Michele Southworth

With a final swirl, you sign your name to the bottom of the stiff parchment. Handwritten letters are of the past with this so-called modern generation. It’s a terrible flaw and I refuse to give up the habit. Yet, as much as you love the smell of the parchment and the sound of the quill scratching across the surface, it isn’t enough to ease your mind. Today’s task is a heavy burden on your aging shoulders.

“Age has not addled my mind, at least not yet. I must do this now, today.” Your brow furrows, making you squint at the parchment resting just beneath your fingertips. Purpose seems to fill you and flow through your fingers as you write with fervor in long, broad strokes. Your words fill the page quickly and you stop to shake soft, fine, pale sand without smearing it; with deftness, you tap the sand back into the black stone bowl.

Age-spotted fingers gently turn the page over, placing it on top of the small pile that has already begun to accrue, feeling decades of burdens slowly lift from your shoulders with each page placed with care in the stack. “I have lived with this burden, alone, for long enough,” you mutter to yourself.

“You have grown soft, Old Man,” a voice startles you from your task.

Glancing up toward the voice, you come face to face with a youth, whose sneer chills the room. “Yes, I have grown older and have learned,” you reply, setting aside the quill, “not every thing requires force. It is long past when I should have written my memoirs.”

“Memoirs? You disgust me.” The younger man stands, moving over to the desk. “You would share your secrets!”

“She may never forgive me, but at least she will know the truth.”

“Truth?” He leans forward, hands pressing into the wood. “You abandoned her, you fool!”

“Perhaps I am a fool, but I am old and I will not live forever.” A dry chuckle escapes your lips.

“Your name will! A lifetime of infamy will be remembered!”

“I have long since lost the taste for being remembered that way. I would rather be remembered differently, for my sacrifices.”

“Sacrifices? I don’t think we agree, Old Man, on what you sacrificed.”

“I am too old for that life and now an end is looming before me. Perhaps it is you, my boy, that cannot let go, move on. I have and am ready for whatever lies before me.”

“Lies! You have been lying to yourself for the last sixty years, so well that you actually believe it. You can keep lying to yourself, Old Man, it won’t change the truth.”


“That you are a liar, a thief. A murderer!”

“You throw those names around, young man, but do you even comprehend what they mean?” Rising on shaky legs, you stand before him, defiant.

“That’s right, Old Man, stand up. Face your past. I’m not afraid of you.”

“The fact that you feel the need to say that tells me everything.”

“You are a fool, Old…” Something inside you snaps and you find your hands wrapped around his throat. His heart pulsing like a galloping horse beneath your hands, racing slower and slower.

“I am no fool! I was great and I was to be feared. I am feared and I am in control! I have made my decision. You, Boy, are nothing and mean nothing…anymore. I am no longer you.” The pulse fades until there is nothing left and you stand there empty handed.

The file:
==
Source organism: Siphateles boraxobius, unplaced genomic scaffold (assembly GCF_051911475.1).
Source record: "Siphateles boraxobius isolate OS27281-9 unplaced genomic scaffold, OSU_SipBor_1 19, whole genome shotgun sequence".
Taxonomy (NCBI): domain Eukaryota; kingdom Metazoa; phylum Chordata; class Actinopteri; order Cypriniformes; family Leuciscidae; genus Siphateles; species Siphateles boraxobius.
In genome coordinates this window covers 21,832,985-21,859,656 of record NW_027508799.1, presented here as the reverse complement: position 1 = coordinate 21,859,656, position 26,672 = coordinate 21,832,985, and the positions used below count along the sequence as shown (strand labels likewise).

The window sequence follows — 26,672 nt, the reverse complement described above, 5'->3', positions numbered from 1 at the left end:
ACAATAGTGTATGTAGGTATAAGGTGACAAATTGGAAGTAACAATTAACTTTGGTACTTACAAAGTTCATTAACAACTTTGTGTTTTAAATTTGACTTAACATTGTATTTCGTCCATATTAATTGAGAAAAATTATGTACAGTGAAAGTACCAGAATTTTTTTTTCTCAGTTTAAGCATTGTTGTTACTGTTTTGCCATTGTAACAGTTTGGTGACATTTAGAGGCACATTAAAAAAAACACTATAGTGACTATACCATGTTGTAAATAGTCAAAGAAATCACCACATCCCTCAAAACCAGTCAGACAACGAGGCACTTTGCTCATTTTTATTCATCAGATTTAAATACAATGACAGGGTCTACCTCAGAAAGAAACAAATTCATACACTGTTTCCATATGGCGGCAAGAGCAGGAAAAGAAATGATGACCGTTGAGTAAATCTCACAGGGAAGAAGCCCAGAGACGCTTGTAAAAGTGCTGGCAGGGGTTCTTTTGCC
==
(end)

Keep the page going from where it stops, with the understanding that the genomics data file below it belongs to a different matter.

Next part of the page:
Taking a deep breath, you move back to the desk and sit down. Your gaze rests where ‘The Boy’ had been and it just reaffirms what you need to do. Placing your quill to parchment, you set to work briskly.

Time seems to flow quickly around you and holding the quill in your hand, you pause, knowing that once you place the last word, its burden would be no more. A mere thought of the past. The blue-veined lids over your eyes close, giving you a moment to murmur a nearly silent prayer to your Lord and Savior. Then with an air of authority, you scratch the final word at the bottom of the final sheet of stiff parchment.

A sigh escapes your lips as you carefully place it down, before readying the packet of parchment. Gnarled fingertips gently fold the pages over and ease them into the heavy parchment envelope. With deft movements you seal the envelope, pouring a spot of blue wax and leaving the imprint of your family crest in its already cooling surface. Envelope in hand, you rise slowly, arthritic joints groaning.

Red velvet slippered feet shuffle across the worn gray stone, a path worn deep into the stone indicative of a long-standing routine. Once a formidable figure looming over most, you could hardly be recognized as the same man now. Shoulders hunched and drawn close, back arched creating the very vision of a wizened old man who might offer sage wisdom to all who sought it.

“Bah.” No one would come ask for any advice from you, let alone anything sage. For all the years that you have lived, you have nothing with which to inspire others, nothing wondrous to share with anyone, just a lot of regrets. A lock of silver and white hair falls across your fading blue eyes, as you shake your head. An awful lot of regrets, you push the hair back with gnarled and decrepit hands.

The faded, yellowish packet in your hand seems so much heavier than it should. It looks no different from any of your other communications, but this was the most important and perhaps it would save your very soul. Thin lips nearly vanish altogether as you press them together. Without another thought, you wrap the heavy silk rope around your hand and the clanging of bells rises eerily up through the cracks in the walls. It was no longer your burden to bear.